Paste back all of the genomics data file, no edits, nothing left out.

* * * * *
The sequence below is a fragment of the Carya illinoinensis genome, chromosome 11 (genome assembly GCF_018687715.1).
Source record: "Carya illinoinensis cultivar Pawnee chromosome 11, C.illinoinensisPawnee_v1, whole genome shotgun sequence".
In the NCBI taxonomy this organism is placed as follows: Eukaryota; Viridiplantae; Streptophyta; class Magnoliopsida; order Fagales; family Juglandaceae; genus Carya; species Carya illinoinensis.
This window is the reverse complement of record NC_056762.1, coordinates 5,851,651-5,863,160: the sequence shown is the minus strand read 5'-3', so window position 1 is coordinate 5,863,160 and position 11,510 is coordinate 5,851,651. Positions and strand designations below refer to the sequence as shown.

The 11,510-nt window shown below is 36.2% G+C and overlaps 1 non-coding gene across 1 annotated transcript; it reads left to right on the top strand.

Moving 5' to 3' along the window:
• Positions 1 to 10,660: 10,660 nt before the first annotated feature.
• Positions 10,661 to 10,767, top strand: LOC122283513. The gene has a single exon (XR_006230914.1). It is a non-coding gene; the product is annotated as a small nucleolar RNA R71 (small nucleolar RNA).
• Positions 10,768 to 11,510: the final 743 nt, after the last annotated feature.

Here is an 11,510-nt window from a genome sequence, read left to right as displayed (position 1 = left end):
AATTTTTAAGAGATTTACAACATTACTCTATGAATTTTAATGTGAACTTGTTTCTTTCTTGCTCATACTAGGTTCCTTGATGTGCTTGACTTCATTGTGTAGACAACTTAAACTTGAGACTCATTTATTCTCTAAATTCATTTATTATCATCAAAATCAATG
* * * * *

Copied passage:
The sequence below is a fragment of the Carya illinoinensis genome, chromosome 11 (genome assembly GCF_018687715.1).
Source record: "Carya illinoinensis cultivar Pawnee chromosome 11, C.illinoinensisPawnee_v1, whole genome shotgun sequence".
In the NCBI taxonomy this organism is placed as follows: Eukaryota; Viridiplantae; Streptophyta; class Magnoliopsida; order Fagales; family Juglandaceae; genus Carya; species Carya illinoinensis.
This window is the reverse complement of record NC_056762.1, coordinates 5,851,651-5,863,160: the sequence shown is the minus strand read 5'-3', so window position 1 is coordinate 5,863,160 and position 11,510 is coordinate 5,851,651. Positions and strand designations below refer to the sequence as shown.

The 11,510-nt window shown below is 36.2% G+C and overlaps 1 non-coding gene across 1 annotated transcript; it reads left to right on the top strand.

Moving 5' to 3' along the window:
• Positions 1 to 10,660: 10,660 nt before the first annotated feature.
• Positions 10,661 to 10,767, top strand: LOC122283513. The gene has a single exon (XR_006230914.1). It is a non-coding gene; the product is annotated as a small nucleolar RNA R71 (small nucleolar RNA).
• Positions 10,768 to 11,510: the final 743 nt, after the last annotated feature.

Here is an 11,510-nt window from a genome sequence, read left to right as displayed (position 1 = left end):
AATTTTTAAGAGATTTACAACATTACTCTATGAATTTTAATGTGAACTTGTTTCTTTCTTGCTCATACTAGGTTCCTTGATGTGCTTGACTTCATTGTGTAGACAACTTAAACTTGAGACTCATTTATTCTCTAAATTCATTTATTATCATCAAAATCAATG